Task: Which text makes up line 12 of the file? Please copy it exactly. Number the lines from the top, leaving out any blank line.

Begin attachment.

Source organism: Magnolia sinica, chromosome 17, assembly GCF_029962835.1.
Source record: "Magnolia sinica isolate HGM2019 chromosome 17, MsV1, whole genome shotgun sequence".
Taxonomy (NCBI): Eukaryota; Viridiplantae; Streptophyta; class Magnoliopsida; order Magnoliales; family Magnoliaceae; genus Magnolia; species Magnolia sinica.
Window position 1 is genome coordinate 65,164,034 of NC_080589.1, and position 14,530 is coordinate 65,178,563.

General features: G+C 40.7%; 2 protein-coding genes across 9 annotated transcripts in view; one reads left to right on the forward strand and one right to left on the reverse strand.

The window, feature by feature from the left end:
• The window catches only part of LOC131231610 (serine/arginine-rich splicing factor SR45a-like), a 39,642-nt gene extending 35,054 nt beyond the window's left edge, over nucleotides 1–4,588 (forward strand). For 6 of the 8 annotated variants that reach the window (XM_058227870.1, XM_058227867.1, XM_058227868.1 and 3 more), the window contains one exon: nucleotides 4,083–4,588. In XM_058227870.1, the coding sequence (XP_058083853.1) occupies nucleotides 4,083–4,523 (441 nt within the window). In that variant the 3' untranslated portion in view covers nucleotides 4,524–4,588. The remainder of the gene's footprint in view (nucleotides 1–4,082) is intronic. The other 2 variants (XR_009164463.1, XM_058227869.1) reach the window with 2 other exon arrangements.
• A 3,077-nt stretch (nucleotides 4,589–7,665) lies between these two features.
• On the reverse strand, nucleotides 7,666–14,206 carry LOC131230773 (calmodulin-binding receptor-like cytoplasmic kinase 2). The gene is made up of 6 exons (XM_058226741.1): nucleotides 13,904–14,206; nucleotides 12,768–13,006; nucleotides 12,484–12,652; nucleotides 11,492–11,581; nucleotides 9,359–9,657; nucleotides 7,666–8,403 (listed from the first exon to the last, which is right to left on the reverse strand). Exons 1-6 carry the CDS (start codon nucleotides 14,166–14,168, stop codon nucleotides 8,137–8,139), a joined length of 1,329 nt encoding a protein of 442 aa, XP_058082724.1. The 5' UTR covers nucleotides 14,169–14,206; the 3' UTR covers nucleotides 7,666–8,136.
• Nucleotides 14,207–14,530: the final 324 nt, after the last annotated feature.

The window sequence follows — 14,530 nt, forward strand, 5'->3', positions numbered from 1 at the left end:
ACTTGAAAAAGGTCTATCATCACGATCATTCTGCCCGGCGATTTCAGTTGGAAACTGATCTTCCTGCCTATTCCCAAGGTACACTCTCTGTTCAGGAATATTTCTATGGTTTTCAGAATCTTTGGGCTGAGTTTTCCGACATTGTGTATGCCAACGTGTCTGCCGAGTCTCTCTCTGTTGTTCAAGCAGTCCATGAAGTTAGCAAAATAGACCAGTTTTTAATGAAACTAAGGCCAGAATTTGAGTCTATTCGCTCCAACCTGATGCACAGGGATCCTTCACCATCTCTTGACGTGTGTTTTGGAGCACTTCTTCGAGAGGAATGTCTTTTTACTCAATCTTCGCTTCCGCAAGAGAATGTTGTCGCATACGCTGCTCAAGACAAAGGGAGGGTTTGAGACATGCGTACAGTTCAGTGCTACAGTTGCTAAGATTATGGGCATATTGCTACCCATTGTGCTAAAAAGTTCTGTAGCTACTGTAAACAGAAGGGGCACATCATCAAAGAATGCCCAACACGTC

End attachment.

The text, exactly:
ACTTGAAAAAGGTCTATCATCACGATCATTCTGCCCGGCGATTTCAGTTGGAAACTGATCTTCCTGCCTATTCCCAAGGTACACTCTCTGTTCAGGAATATTTCTATGGTTTTCAGAATCTTTGGGCTGAGTTTTCCGACATTGTGTATGCCAACGTGTCTGCCGAGTCTCTCTCTGTTGTTCAAGCAGTCCATGAAGTTAGCAAAATAGACCAGTTTTTAATGAAACTAAGGCCAGAATTTGAGTCTATTCGCTCCAACCTGATGCACAGGGATCCTTCACCATCTCTTGACGTGTGTTTTGGAGCACTTCTTCGAGAGGAATGTCTTTTTACTCAATCTTCGCTTCCGCAAGAGAATGTTGTCGCATACGCTGCTCAAGACAAAGGGAGGGTTTGAGACATGCGTACAGTTCAGTGCTACAGTTGCTAAGATTATGGGCATATTGCTACCCATTGTGCTAAAAAGTTCTGTAGCTACTGTAAACAGAAGGGGCACATCATCAAAGAATGCCCAACACGTC